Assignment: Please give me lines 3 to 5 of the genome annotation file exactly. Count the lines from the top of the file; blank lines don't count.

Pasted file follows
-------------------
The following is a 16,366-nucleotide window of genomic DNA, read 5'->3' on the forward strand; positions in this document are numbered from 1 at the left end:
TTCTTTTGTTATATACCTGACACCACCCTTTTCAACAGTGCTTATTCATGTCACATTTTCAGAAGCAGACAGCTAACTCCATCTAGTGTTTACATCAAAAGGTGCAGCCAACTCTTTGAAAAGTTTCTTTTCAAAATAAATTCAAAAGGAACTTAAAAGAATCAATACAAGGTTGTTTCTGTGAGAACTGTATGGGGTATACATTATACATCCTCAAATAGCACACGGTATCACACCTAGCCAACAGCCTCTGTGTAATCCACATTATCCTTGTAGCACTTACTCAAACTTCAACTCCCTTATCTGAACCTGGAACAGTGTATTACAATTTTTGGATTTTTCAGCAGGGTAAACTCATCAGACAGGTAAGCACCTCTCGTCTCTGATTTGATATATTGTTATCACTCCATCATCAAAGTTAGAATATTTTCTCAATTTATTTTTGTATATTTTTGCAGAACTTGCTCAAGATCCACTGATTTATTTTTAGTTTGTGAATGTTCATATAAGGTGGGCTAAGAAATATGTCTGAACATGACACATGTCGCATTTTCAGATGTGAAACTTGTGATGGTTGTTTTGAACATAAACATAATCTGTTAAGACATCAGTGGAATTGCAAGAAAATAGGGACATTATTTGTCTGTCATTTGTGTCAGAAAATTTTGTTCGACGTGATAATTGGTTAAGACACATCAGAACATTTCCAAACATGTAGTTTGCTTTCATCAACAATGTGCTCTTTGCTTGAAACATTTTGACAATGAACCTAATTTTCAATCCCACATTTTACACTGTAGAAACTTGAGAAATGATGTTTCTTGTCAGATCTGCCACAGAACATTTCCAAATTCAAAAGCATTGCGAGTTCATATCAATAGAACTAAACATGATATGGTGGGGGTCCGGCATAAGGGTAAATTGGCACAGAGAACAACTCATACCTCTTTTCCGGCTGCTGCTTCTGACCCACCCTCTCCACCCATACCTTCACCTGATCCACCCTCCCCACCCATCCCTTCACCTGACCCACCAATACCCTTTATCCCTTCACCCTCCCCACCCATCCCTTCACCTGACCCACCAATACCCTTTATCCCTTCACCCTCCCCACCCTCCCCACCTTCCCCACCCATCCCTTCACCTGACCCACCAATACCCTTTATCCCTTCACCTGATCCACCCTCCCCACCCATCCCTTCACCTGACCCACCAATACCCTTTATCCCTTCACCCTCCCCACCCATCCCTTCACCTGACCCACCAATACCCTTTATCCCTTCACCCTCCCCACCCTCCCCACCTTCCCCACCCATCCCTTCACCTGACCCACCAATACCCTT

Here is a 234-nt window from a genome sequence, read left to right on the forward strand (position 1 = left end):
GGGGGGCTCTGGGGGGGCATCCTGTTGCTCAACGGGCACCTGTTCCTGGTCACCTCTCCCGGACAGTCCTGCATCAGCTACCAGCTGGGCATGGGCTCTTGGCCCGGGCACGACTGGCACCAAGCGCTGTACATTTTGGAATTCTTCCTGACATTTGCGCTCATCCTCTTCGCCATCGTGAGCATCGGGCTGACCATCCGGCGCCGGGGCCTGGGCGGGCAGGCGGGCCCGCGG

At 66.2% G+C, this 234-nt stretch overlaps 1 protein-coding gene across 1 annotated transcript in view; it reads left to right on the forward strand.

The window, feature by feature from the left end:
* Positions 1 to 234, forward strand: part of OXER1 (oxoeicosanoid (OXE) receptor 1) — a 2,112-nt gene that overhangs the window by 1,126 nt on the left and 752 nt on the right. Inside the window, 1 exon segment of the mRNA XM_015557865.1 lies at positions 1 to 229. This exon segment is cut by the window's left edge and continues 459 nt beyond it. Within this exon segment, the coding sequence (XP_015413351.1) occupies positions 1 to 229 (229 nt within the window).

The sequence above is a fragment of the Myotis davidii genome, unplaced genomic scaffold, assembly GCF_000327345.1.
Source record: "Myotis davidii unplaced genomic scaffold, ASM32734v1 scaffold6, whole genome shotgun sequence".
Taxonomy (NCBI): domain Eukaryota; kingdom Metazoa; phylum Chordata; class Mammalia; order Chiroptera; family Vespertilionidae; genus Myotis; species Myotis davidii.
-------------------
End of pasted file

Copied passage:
Here is a 234-nt window from a genome sequence, read left to right on the forward strand (position 1 = left end):
GGGGGGCTCTGGGGGGGCATCCTGTTGCTCAACGGGCACCTGTTCCTGGTCACCTCTCCCGGACAGTCCTGCATCAGCTACCAGCTGGGCATGGGCTCTTGGCCCGGGCACGACTGGCACCAAGCGCTGTACATTTTGGAATTCTTCCTGACATTTGCGCTCATCCTCTTCGCCATCGTGAGCATCGGGCTGACCATCCGGCGCCGGGGCCTGGGCGGGCAGGCGGGCCCGCGG

At 66.2% G+C, this 234-nt stretch overlaps 1 protein-coding gene across 1 annotated transcript in view; it reads left to right on the forward strand.